Divestment will be a hot issue again at the 221st General Assembly of the Presbyterian Church (U.S.A.) in June. The question in Detroit will be the same one narrowly defeated two years ago: whether to pull the church’s money out of Caterpillar, Hewlett-Packard and Motorola Solutions.
As was the case then, the church’s Mission Responsibility Through Investment (MRTI) Committee recommends phased divestment. In February, the Presbyterian Mission Agency Board sent that recommendation on to the General Assembly, where it will be taken up by the assembly’s Middle East Issues Committee.
In 2012, the General Assembly voted to pursue “creative engagement” and positive investment in Israeli-occupied Palestine, rather than divest what was then more than $17 million in Presbyterian Board of Pensions and Presbyterian Foundation investments in the targeted firms.
But MRTI has kept its focus on Caterpillar, Hewlett-Packard and Motorola Solutions, and it says its efforts to engage with those companies give no sign of leading to positive change.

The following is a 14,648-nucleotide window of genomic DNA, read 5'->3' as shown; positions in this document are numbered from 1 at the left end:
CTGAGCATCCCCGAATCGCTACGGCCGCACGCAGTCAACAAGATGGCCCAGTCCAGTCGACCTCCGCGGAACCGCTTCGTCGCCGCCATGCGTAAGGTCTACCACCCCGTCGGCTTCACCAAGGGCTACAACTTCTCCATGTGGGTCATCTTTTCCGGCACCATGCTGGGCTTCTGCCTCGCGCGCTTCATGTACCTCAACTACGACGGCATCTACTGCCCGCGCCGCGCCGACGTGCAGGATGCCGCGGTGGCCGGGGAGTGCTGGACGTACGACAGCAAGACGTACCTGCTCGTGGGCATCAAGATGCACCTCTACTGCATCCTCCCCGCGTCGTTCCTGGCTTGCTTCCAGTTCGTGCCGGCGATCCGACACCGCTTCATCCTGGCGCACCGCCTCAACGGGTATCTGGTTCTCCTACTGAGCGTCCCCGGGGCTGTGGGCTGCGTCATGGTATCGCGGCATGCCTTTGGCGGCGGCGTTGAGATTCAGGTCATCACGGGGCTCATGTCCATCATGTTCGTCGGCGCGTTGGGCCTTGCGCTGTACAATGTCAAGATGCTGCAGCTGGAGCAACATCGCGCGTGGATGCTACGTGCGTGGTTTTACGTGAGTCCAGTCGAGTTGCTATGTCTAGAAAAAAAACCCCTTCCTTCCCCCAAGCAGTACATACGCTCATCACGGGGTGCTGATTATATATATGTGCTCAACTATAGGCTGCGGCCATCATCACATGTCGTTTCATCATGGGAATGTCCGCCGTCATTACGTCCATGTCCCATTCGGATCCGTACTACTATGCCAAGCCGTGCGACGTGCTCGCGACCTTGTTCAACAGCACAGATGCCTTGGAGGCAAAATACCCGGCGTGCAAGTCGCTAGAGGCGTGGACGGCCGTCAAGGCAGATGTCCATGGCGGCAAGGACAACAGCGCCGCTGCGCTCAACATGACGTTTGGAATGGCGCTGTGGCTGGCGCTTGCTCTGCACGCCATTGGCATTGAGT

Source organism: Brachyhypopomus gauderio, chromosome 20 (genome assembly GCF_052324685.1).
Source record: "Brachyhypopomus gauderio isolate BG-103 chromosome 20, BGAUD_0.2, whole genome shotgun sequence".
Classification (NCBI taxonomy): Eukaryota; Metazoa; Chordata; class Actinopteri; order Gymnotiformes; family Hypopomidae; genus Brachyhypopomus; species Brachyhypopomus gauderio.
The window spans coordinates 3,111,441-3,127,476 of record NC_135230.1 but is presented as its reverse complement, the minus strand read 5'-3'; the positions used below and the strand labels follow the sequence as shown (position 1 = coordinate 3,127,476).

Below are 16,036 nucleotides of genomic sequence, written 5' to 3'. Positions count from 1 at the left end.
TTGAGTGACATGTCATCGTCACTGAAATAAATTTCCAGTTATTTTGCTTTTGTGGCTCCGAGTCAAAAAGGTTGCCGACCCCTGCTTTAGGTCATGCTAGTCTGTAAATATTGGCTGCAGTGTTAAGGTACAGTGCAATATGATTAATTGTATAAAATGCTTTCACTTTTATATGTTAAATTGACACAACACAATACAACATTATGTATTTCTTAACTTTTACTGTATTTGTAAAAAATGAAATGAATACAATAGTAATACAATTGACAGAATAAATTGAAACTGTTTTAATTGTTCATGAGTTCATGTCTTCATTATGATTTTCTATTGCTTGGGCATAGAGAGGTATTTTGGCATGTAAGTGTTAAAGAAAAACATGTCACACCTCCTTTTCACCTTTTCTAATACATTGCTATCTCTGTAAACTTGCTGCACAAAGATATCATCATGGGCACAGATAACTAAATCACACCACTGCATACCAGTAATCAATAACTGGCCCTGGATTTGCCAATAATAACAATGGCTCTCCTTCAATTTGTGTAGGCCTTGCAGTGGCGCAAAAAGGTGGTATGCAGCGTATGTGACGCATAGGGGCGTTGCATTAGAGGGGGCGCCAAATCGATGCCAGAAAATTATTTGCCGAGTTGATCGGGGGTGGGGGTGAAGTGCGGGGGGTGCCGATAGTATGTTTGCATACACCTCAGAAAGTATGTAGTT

According to MRTI, Israel uses Caterpillar heavy equipment to demolish Palestinian homes and build illegal settlements, Hewlett-Packard products in its naval blockade of the Gaza Strip and biometric scanning equipment and Motorola Solutions products for military communications and surveillance in settlements.
Those companies “remain entrenched in their involvement in non-peaceful pursuits,” and in fact may “have deepened their non-peaceful involvement,” the MRTI report says.
So the stage seems set for a renewal of the same heated argument over the same basic questions as those the assembly struggled with two years ago: Is there a sound moral basis for pulling church money out of these companies? And would divestment bring a just peace in Israel/Palestine any closer?
Christian Iosso, coordinator of the denomination’s advisory committee on social witness policy, said renewing the push for divestment is the right thing to do. Israel has added to the urgency, he said, by pressing ahead with settlement construc